Use of aspirin and other non-steroidal anti-inflammatory drugs (NSAIDs) has been hypothesized to be associated with reduced risk of breast cancer; however, results of epidemiological studies have been mixed. Few studies have investigated these associations among African American women..
To assess the relation of aspirin use to risk of breast cancer in African American women, we conducted a prospective analysis within the Black Women’s Health Study, an ongoing nationwide cohort study of 59,000 African American women. On baseline and follow-up questionnaires, women reported regular use of aspirin (defined as use at least 3 days per week) and years of use.
During follow-up from 1995 through 2017, 1919 invasive breast cancers occurred, including 1112 ER+, 569 ER−, and 284 triple-negative (TN) tumors. We used age-stratified Cox proportional hazards regression models to estimate hazard ratios (HRs) and 95% confidence intervals (CIs) for associations of aspirin use with risk of ER+, ER−, and TN breast cancer, adjusted for established breast cancer risk factors.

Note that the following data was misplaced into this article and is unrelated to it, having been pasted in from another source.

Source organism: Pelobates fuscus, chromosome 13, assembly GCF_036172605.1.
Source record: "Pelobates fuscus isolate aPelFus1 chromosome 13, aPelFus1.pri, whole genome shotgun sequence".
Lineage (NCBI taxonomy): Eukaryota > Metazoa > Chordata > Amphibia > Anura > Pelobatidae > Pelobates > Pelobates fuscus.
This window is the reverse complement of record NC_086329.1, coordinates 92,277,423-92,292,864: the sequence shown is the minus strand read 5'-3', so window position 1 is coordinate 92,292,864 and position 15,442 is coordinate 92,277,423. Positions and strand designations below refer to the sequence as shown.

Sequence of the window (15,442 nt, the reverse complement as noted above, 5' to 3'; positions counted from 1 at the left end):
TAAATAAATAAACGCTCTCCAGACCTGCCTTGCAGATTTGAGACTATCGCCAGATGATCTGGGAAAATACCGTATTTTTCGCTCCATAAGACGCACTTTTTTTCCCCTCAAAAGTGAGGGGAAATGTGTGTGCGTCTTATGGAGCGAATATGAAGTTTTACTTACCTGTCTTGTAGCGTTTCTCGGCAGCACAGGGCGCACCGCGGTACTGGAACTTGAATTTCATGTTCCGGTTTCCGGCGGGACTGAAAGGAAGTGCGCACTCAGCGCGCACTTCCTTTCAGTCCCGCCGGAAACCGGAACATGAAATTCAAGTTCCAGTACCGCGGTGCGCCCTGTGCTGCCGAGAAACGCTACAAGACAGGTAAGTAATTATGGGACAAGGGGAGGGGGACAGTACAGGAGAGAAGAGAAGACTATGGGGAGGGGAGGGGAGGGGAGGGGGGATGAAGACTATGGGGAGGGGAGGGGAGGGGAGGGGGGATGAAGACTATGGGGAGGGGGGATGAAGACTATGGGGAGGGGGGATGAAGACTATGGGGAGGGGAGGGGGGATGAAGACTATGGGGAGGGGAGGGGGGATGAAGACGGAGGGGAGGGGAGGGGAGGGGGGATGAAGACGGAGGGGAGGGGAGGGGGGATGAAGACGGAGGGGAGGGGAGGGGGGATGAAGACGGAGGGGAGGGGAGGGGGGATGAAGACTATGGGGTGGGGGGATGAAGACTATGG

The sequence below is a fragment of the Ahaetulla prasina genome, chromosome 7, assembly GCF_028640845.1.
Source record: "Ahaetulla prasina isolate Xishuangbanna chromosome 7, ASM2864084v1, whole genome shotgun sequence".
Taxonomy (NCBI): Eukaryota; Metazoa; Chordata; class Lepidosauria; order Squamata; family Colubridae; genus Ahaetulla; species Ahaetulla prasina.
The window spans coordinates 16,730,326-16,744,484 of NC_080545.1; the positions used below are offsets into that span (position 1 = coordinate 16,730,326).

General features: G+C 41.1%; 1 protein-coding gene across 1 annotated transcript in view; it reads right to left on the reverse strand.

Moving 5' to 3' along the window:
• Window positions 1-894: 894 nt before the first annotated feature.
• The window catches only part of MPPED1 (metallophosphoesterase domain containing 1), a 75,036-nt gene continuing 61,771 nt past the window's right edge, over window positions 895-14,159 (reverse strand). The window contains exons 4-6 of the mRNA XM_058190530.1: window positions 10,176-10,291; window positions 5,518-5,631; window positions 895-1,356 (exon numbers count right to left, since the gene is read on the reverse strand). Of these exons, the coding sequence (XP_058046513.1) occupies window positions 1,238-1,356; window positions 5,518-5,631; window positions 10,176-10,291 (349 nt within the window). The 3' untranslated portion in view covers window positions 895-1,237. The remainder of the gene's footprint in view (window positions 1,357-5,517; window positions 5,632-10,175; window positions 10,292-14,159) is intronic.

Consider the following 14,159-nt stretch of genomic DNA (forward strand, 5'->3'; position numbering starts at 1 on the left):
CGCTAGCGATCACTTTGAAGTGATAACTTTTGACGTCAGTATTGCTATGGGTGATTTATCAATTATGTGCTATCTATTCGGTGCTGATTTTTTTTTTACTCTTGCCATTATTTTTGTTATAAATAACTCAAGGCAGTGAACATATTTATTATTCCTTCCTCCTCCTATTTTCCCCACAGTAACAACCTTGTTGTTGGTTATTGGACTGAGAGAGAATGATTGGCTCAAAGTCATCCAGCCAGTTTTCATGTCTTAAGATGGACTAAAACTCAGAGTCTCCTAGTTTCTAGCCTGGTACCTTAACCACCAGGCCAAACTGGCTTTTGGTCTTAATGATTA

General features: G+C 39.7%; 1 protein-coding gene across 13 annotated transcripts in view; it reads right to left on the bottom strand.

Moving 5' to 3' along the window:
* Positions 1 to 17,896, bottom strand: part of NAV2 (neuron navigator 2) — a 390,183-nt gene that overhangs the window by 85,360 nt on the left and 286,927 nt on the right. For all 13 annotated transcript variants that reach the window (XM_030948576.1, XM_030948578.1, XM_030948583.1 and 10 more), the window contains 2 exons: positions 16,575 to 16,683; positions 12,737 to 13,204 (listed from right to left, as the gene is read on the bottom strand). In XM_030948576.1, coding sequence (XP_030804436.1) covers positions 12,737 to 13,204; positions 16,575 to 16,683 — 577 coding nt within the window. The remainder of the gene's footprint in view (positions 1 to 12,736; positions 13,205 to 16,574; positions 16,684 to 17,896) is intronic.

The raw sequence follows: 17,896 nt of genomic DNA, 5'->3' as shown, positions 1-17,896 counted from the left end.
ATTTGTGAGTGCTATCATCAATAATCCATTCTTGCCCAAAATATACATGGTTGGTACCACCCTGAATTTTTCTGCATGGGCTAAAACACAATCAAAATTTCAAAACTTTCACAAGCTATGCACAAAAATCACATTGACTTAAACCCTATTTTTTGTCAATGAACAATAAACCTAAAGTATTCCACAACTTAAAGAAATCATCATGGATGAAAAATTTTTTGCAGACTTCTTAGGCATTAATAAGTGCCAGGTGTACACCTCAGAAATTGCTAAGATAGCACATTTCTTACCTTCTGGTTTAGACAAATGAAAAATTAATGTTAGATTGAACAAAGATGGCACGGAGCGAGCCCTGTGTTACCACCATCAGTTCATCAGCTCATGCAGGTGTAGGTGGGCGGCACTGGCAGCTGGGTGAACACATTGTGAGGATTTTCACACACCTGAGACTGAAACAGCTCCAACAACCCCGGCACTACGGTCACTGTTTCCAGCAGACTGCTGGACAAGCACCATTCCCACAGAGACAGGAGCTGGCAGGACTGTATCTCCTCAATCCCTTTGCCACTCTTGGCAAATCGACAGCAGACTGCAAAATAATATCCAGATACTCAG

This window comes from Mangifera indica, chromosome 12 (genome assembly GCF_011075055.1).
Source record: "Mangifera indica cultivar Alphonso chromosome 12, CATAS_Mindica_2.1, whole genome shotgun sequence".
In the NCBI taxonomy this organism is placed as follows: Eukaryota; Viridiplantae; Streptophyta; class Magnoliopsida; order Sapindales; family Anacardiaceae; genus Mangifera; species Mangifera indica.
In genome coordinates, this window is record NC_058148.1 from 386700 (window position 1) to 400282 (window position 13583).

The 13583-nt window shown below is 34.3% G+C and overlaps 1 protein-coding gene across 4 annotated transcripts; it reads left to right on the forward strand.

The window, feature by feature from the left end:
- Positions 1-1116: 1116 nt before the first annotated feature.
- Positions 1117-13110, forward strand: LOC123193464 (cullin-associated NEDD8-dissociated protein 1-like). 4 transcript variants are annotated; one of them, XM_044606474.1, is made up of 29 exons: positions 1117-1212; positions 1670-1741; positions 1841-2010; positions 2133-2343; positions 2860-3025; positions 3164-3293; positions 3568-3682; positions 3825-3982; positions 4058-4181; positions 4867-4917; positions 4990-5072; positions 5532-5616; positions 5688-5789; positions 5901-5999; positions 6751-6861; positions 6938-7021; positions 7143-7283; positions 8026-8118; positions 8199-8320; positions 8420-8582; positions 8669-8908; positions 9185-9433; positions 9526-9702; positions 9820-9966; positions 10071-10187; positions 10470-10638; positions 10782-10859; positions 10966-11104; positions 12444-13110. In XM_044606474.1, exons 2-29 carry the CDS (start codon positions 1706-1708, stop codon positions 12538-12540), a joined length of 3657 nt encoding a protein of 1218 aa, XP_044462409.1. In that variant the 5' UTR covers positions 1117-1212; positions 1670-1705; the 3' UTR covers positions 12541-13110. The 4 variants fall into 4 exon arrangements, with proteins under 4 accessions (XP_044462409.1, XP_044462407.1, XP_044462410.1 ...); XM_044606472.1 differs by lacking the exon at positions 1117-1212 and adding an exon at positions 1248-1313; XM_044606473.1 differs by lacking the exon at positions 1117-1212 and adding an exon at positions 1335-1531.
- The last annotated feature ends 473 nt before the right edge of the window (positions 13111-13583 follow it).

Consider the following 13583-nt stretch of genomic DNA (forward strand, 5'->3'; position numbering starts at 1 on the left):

..Overall, the HR for current regular use of aspirin relative to non-use was 0.92 (95% CI 0.81, 1.04). For ER+, ER−, and TN breast cancer, corresponding HRs were 0.98 (0.84, 1.15), 0.81 (0.64, 1.04), and 0.70 (0.49, 0.99), respectively.
Our findings with regard to ER− and TN breast cancer are consistent with hypothesized inflammatory mechanisms of ER− and TN breast cancer, rather than hormone-dependent pathways. Aspirin may represent a potential opportunity for chemoprevention of ER− and TN breast cancer